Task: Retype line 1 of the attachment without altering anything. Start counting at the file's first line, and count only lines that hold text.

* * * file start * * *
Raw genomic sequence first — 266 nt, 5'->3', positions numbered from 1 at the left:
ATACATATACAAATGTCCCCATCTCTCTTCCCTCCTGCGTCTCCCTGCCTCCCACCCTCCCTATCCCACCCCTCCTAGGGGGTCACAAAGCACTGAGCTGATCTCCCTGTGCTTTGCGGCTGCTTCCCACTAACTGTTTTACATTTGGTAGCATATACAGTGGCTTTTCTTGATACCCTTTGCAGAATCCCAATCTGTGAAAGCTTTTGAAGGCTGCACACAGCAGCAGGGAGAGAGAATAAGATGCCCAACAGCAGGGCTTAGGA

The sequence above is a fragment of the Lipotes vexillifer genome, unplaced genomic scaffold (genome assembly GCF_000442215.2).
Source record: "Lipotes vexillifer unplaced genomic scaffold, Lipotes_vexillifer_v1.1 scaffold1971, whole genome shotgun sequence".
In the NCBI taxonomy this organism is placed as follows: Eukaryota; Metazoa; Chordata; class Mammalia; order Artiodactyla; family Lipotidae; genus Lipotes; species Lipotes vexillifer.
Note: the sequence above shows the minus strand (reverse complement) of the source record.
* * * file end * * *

Raw genomic sequence first — 266 nt, 5'->3', positions numbered from 1 at the left: